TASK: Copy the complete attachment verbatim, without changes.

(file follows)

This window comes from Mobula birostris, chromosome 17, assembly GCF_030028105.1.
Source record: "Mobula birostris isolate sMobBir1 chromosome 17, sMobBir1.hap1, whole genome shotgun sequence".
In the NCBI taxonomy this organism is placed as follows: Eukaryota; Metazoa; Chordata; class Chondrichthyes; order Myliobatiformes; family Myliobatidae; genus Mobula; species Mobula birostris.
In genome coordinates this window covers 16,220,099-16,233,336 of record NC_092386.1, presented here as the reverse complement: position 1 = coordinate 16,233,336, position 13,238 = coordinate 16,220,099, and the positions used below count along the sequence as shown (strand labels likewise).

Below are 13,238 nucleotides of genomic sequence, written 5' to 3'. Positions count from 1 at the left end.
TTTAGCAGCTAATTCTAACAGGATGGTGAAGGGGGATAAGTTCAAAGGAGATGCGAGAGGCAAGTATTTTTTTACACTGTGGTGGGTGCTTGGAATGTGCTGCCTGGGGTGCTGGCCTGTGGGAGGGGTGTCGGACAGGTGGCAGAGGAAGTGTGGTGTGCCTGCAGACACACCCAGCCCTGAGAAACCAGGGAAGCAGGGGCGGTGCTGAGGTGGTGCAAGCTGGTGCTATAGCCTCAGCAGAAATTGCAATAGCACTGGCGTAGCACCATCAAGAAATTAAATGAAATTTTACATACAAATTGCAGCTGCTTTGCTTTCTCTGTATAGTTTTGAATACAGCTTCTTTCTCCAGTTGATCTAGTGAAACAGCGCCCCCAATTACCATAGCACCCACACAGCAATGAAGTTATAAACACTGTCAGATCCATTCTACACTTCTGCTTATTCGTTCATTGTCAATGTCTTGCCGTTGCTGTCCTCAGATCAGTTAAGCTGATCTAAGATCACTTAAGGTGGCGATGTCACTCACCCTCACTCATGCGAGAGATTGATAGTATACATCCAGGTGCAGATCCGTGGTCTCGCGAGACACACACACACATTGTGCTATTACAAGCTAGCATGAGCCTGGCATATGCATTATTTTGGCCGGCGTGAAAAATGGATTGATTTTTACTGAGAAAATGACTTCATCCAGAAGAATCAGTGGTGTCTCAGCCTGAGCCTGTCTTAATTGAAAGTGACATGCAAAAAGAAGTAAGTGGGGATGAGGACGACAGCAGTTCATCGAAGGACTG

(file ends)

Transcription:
This window comes from Mobula birostris, chromosome 17, assembly GCF_030028105.1.
Source record: "Mobula birostris isolate sMobBir1 chromosome 17, sMobBir1.hap1, whole genome shotgun sequence".
In the NCBI taxonomy this organism is placed as follows: Eukaryota; Metazoa; Chordata; class Chondrichthyes; order Myliobatiformes; family Myliobatidae; genus Mobula; species Mobula birostris.
In genome coordinates this window covers 16,220,099-16,233,336 of record NC_092386.1, presented here as the reverse complement: position 1 = coordinate 16,233,336, position 13,238 = coordinate 16,220,099, and the positions used below count along the sequence as shown (strand labels likewise).

Below are 13,238 nucleotides of genomic sequence, written 5' to 3'. Positions count from 1 at the left end.
TTTAGCAGCTAATTCTAACAGGATGGTGAAGGGGGATAAGTTCAAAGGAGATGCGAGAGGCAAGTATTTTTTTACACTGTGGTGGGTGCTTGGAATGTGCTGCCTGGGGTGCTGGCCTGTGGGAGGGGTGTCGGACAGGTGGCAGAGGAAGTGTGGTGTGCCTGCAGACACACCCAGCCCTGAGAAACCAGGGAAGCAGGGGCGGTGCTGAGGTGGTGCAAGCTGGTGCTATAGCCTCAGCAGAAATTGCAATAGCACTGGCGTAGCACCATCAAGAAATTAAATGAAATTTTACATACAAATTGCAGCTGCTTTGCTTTCTCTGTATAGTTTTGAATACAGCTTCTTTCTCCAGTTGATCTAGTGAAACAGCGCCCCCAATTACCATAGCACCCACACAGCAATGAAGTTATAAACACTGTCAGATCCATTCTACACTTCTGCTTATTCGTTCATTGTCAATGTCTTGCCGTTGCTGTCCTCAGATCAGTTAAGCTGATCTAAGATCACTTAAGGTGGCGATGTCACTCACCCTCACTCATGCGAGAGATTGATAGTATACATCCAGGTGCAGATCCGTGGTCTCGCGAGACACACACACACATTGTGCTATTACAAGCTAGCATGAGCCTGGCATATGCATTATTTTGGCCGGCGTGAAAAATGGATTGATTTTTACTGAGAAAATGACTTCATCCAGAAGAATCAGTGGTGTCTCAGCCTGAGCCTGTCTTAATTGAAAGTGACATGCAAAAAGAAGTAAGTGGGGATGAGGACGACAGCAGTTCATCGAAGGACTG